Two new studies suggest COVID-19 immunity following infection could last a year, or "possibly a lifetime, improving over time especially following vaccination" The New York Times reported on Wednesday, hopefully allaying "lingering fears that protection against the virus will be short-lived."
When taken together, the studies suggest most (but not all) vaccinated individuals who were previously infected with COVID-19 "will not need boosters," wrote the Times. Those who were vaccinated without having previously contracted the virus will likely need the extra dose. Experts expect immunity in these individuals to "play out very differently," as "immune memory" may look different following vaccination compared to natural infection.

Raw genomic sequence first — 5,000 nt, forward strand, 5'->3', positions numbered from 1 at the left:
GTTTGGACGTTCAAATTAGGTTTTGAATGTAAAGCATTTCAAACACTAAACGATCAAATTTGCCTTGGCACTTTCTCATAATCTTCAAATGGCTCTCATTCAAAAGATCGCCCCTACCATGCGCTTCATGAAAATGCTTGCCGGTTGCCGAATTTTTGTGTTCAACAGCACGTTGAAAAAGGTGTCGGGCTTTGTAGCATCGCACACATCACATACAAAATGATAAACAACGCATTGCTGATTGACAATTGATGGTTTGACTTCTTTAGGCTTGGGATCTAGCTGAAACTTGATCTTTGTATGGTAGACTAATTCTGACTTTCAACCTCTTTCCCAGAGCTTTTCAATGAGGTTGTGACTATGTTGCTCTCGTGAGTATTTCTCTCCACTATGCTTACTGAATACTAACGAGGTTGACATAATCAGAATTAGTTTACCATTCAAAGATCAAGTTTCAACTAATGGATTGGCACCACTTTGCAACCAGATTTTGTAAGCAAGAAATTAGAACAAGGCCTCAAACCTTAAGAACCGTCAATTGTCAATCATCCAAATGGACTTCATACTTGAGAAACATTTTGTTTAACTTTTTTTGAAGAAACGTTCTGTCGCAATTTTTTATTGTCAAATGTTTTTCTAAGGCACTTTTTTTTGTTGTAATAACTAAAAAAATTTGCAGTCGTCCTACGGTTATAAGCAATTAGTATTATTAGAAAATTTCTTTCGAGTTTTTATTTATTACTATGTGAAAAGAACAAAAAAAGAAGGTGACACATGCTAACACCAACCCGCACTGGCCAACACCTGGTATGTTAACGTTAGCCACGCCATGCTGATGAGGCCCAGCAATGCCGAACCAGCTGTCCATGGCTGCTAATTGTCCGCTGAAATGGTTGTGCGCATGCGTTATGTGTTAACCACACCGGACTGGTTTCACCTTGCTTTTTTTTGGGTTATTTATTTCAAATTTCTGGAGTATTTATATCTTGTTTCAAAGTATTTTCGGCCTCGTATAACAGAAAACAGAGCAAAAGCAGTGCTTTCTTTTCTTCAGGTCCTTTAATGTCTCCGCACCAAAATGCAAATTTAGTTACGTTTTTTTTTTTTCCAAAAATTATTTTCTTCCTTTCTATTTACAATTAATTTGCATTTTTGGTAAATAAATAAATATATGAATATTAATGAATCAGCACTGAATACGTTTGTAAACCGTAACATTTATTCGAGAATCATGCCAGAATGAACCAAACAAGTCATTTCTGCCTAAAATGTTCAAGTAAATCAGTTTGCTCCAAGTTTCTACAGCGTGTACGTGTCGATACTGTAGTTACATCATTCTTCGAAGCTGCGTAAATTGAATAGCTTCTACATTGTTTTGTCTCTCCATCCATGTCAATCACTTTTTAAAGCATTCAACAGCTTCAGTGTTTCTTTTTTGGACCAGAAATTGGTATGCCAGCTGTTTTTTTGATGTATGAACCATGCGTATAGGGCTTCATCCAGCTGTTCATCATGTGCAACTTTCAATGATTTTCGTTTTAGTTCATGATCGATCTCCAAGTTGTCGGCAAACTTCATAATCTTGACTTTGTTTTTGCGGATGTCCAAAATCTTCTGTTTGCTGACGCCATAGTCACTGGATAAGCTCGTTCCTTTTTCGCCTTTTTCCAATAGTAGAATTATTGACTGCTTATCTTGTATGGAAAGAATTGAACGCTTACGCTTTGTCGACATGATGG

"The papers are consistent with the growing body of literature that suggests that immunity elicited by infection and vaccination for SARS-CoV-2 appears to be long-lived," said Scott Hensley, an immunologist not involved in the studies. Dr. Michel Nussenzweig, a researcher for one of the studies, added he expects antibodies in those who were previously infected and later vaccinated to "last for a long time."
Results, however, also underscore the idea that previous infection is not enough to protect individuals long-term on its own — even those who have recovered should be vaccinated, wrote the Times. Read more at The New York Times.